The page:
Geography & Geology

  • 63


Sri Lanka is an Island located in the Indian Ocean. Ancient Greek geographers called it ‘Taprobane’. Arabs referred to it as ‘Serendib’. Later European mapmakers called it ‘Ceylon’, a name still used occasionally for trade purposes. It officially became Sri Lanka in 1972. ‘Teardrop’ shaped island of Sri Lanka has a total area of 65,610 km², with 64,740 km² of land and 870 km² of water. The coastline is 1,340 km (830 miles) long. The main island of Sri Lanka has an area of 65,268 km². It is the Twenty-Fifth largest island in the world by area. Dozens of offshore islands account for the remaining 342 km² area. The largest offshore island, Mannar Island, leads to Adam's Bridge.

Sri Lanka is located about 645km from the North Equator. It is separated from the Indian subcontinent by the Gulf of Mannar and the Palk Strait. At one point it was completely passable, but Adam's Bridge broke apart in the late 15th century when a cyclone hit the region. Today, after reconstruction, the bridge is (30 km long and ranges from 3 - 30ft. (1 - 10m) deep in some areas.

Sri Lanka's climate includes tropical monsoons: the northeast monsoon (December to March), and the southwest monsoon (June to October). Its terrain is mostly low, a flat to rolling plain, with mountains in the south-central interior. The highest point is Pidurutalagala at 2,524.13 m (8,281.3 ft.). Natural resources include limestone, graphite, mineral sands, gems, phosphates, clay, and hydropower.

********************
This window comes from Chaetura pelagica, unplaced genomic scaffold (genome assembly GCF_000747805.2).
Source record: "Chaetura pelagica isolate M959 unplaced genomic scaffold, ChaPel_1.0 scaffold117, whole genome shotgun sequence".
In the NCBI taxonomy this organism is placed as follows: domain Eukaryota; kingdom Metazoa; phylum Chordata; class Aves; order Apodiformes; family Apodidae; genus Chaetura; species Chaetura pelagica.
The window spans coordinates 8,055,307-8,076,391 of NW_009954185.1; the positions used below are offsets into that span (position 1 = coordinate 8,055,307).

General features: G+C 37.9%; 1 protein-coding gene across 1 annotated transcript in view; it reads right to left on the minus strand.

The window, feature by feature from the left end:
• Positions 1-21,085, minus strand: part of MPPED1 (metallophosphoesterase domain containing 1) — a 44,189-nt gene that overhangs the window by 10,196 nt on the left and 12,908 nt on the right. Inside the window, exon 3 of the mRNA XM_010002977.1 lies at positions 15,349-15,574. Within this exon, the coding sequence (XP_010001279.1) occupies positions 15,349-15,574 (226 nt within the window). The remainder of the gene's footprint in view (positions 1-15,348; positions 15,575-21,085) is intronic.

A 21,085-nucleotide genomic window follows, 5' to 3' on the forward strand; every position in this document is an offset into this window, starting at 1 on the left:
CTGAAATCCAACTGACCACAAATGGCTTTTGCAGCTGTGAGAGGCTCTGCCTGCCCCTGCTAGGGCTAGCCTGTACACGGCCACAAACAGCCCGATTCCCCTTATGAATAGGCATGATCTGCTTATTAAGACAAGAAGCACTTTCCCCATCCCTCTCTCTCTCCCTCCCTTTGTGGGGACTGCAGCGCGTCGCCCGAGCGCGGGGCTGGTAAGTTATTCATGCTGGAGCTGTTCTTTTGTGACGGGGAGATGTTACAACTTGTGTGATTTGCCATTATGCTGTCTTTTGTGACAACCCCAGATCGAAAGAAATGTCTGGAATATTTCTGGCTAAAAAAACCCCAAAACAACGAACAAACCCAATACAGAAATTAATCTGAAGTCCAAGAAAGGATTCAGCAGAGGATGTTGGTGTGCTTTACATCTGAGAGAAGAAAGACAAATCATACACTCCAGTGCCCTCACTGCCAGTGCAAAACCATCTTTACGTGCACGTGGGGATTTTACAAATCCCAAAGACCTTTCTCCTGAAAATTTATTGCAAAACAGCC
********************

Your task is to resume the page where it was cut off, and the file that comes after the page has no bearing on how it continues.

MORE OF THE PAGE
Sri Lanka is part of a Precambrian craton, some two billion years old metamorphic rocks. Such rocks were originally sedimentary rocks but were transformed by a long series of crust movements, subsidence, high pressure and temperature inside the earth. This craton is a part of the supercontinent Gondwanaland and was connected with the craton of the Indian subcontinent until it collided with the Asian plate and formed the Himalaya some 45 Million years ago. After this collision, the small piece which is the base of Sri Lanka was separating from the Indian plate. This separation caused earthquakes and volcanism which created some volcanic rocks on the island.

The geologic history of the island results in a huge amount of metamorphic rocks, but also a small amount of volcanic and sedimentary rocks. The metamorphic rocks are rich in mineral deposits, including iron ore, zinc, manganese, molybdenum, nickel, cobalt, arsene, wolfram, tellurium, and gold. There are numerous precious gems found on the island too, rubies, sapphires, topaz, and spinel. Unfortunately, the history of the country did not result in the development of show mines so far, although it is a popular tourist destination.

There are only very few natural caves of limestone in isolated spots. Most common are erosional caves in all kinds of rocks, created by erosional forces of the tropic climate. However, they are always of limited depth, more or less overhanging cliff faces and abris. Nevertheless, they were used over the centuries as hermit's homes and to build temples or Buddha statues inside.  There are several cave temples in the country.